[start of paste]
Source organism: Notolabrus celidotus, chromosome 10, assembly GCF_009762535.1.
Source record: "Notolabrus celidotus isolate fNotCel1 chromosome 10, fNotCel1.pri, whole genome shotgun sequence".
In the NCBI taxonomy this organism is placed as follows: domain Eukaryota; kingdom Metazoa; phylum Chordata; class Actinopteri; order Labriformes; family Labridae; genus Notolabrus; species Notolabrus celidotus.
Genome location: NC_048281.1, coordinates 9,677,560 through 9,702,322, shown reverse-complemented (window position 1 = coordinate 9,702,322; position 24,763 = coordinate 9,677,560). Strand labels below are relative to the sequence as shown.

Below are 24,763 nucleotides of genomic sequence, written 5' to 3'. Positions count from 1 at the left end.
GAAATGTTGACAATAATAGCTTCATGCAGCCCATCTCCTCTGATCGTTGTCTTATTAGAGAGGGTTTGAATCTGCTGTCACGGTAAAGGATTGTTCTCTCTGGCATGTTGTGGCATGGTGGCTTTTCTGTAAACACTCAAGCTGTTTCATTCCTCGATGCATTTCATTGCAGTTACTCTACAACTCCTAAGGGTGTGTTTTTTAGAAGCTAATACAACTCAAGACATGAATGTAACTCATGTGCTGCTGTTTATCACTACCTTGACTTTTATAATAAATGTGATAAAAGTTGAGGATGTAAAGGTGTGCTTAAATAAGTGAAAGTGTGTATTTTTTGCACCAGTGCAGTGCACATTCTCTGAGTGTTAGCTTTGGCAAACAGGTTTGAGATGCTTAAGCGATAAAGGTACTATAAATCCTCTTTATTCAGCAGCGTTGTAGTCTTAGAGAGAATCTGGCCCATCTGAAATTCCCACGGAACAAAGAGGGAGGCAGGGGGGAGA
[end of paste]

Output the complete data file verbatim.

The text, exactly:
Source organism: Notolabrus celidotus, chromosome 10, assembly GCF_009762535.1.
Source record: "Notolabrus celidotus isolate fNotCel1 chromosome 10, fNotCel1.pri, whole genome shotgun sequence".
In the NCBI taxonomy this organism is placed as follows: domain Eukaryota; kingdom Metazoa; phylum Chordata; class Actinopteri; order Labriformes; family Labridae; genus Notolabrus; species Notolabrus celidotus.
Genome location: NC_048281.1, coordinates 9,677,560 through 9,702,322, shown reverse-complemented (window position 1 = coordinate 9,702,322; position 24,763 = coordinate 9,677,560). Strand labels below are relative to the sequence as shown.

Below are 24,763 nucleotides of genomic sequence, written 5' to 3'. Positions count from 1 at the left end.
GAAATGTTGACAATAATAGCTTCATGCAGCCCATCTCCTCTGATCGTTGTCTTATTAGAGAGGGTTTGAATCTGCTGTCACGGTAAAGGATTGTTCTCTCTGGCATGTTGTGGCATGGTGGCTTTTCTGTAAACACTCAAGCTGTTTCATTCCTCGATGCATTTCATTGCAGTTACTCTACAACTCCTAAGGGTGTGTTTTTTAGAAGCTAATACAACTCAAGACATGAATGTAACTCATGTGCTGCTGTTTATCACTACCTTGACTTTTATAATAAATGTGATAAAAGTTGAGGATGTAAAGGTGTGCTTAAATAAGTGAAAGTGTGTATTTTTTGCACCAGTGCAGTGCACATTCTCTGAGTGTTAGCTTTGGCAAACAGGTTTGAGATGCTTAAGCGATAAAGGTACTATAAATCCTCTTTATTCAGCAGCGTTGTAGTCTTAGAGAGAATCTGGCCCATCTGAAATTCCCACGGAACAAAGAGGGAGGCAGGGGGGAGA